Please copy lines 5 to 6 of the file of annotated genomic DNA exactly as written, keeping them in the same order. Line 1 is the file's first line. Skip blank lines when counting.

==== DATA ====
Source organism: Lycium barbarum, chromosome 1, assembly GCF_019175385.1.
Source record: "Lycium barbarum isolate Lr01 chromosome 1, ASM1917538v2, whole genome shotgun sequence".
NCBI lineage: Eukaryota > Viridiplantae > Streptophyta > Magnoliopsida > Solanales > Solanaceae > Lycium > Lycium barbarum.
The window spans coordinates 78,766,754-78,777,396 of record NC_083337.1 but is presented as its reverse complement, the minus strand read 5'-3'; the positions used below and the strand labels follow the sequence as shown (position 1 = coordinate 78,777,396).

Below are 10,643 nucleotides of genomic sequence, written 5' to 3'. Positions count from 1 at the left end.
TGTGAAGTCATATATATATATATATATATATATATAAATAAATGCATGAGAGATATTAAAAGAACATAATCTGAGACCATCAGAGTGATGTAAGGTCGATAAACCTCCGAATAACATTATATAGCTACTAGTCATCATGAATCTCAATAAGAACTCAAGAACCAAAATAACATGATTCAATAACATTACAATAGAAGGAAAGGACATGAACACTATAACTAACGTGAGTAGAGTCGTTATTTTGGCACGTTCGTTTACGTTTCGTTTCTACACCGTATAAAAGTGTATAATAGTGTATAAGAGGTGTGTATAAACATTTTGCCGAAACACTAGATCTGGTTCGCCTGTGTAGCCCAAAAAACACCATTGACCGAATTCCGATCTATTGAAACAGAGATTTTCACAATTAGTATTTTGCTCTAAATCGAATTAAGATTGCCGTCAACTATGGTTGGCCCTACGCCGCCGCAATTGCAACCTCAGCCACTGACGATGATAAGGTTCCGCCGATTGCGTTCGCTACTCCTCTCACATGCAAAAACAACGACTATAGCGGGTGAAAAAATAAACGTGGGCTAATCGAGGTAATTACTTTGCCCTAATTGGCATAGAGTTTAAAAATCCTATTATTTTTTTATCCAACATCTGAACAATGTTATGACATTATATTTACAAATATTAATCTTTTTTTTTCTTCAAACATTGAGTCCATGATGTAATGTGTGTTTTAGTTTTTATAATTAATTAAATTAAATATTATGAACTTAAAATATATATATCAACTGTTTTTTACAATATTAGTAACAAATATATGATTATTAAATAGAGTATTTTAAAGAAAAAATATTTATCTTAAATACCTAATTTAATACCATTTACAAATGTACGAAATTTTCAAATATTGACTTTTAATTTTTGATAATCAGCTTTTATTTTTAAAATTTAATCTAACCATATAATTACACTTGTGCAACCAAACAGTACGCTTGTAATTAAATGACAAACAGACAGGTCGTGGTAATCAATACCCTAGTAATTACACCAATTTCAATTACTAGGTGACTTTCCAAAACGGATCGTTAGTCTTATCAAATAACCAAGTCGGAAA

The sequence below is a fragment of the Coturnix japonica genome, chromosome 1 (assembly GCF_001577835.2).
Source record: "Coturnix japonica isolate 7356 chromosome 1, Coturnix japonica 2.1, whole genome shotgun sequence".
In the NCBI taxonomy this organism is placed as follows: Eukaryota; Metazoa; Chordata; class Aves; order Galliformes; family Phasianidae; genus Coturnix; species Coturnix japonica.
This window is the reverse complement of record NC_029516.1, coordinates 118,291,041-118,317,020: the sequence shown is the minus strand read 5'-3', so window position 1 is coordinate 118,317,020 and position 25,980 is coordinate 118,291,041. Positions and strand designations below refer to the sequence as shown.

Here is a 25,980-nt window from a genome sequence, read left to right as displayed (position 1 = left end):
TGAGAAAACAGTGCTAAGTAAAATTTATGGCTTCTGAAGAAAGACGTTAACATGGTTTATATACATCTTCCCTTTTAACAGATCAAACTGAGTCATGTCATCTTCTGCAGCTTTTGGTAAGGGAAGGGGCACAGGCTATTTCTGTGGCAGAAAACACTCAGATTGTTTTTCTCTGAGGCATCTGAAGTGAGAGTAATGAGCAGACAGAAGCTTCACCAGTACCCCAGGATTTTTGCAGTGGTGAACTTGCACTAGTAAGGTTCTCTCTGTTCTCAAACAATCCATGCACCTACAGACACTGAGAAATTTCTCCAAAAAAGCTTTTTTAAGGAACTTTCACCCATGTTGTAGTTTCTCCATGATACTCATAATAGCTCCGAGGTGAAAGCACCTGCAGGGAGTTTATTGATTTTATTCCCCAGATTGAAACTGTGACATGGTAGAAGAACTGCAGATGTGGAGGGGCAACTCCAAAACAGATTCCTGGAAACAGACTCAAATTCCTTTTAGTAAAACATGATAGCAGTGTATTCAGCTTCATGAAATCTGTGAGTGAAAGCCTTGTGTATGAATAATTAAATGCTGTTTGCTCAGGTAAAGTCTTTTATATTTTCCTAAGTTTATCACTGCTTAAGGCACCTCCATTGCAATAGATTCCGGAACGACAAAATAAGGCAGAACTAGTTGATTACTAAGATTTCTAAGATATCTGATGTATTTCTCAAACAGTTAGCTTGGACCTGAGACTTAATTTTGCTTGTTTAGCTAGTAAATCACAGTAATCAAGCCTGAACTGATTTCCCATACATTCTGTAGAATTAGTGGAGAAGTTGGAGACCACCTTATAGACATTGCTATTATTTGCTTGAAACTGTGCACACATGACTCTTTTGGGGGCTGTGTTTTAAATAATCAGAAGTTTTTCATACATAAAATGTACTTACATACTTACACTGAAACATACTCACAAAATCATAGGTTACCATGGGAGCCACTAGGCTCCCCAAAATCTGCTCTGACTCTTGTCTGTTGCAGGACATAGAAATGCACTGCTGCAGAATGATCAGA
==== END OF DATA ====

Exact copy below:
Below are 10,643 nucleotides of genomic sequence, written 5' to 3'. Positions count from 1 at the left end.
TGTGAAGTCATATATATATATATATATATATATATAAATAAATGCATGAGAGATATTAAAAGAACATAATCTGAGACCATCAGAGTGATGTAAGGTCGATAAACCTCCGAATAACATTATATAGCTACTAGTCATCATGAATCTCAATAAGAACTCAAGAACCAAAATAACATGATTCAATAACATTACAATAGAAGGAAAGGACATGAACACTATAACTAACGTGAGTAGAGTCGTTATTTTGGCACGTTCGTTTACGTTTCGTTTCTACACCGTATAAAAGTGTATAATAGTGTATAAGAGGTGTGTATAAACATTTTGCCGAAACACTAGATCTGGTTCGCCTGTGTAGCCCAAAAAACACCATTGACCGAATTCCGATCTATTGAAACAGAGATTTTCACAATTAGTATTTTGCTCTAAATCGAATTAAGATTGCCGTCAACTATGGTTGGCCCTACGCCGCCGCAATTGCAACCTCAGCCACTGACGATGATAAGGTTCCGCCGATTGCGTTCGCTACTCCTCTCACATGCAAAAACAACGACTATAGCGGGTGAAAAAATAAACGTGGGCTAATCGAGGTAATTACTTTGCCCTAATTGGCATAGAGTTTAAAAATCCTATTATTTTTTTATCCAACATCTGAACAATGTTATGACATTATATTTACAAATATTAATCTTTTTTTTTCTTCAAACATTGAGTCCATGATGTAATGTGTGTTTTAGTTTTTATAATTAATTAAATTAAATATTATGAACTTAAAATATATATATCAACTGTTTTTTACAATATTAGTAACAAATATATGATTATTAAATAGAGTATTTTAAAGAAAAAATATTTATCTTAAATACCTAATTTAATACCATTTACAAATGTACGAAATTTTCAAATATTGACTTTTAATTTTTGATAATCAGCTTTTATTTTTAAAATTTAATCTAACCATATAATTACACTTGTGCAACCAAACAGTACGCTTGTAATTAAATGACAAACAGACAGGTCGTGGTAATCAATACCCTAGTAATTACACCAATTTCAATTACTAGGTGACTTTCCAAAACGGATCGTTAGTCTTATCAAATAACCAAGTCGGAAA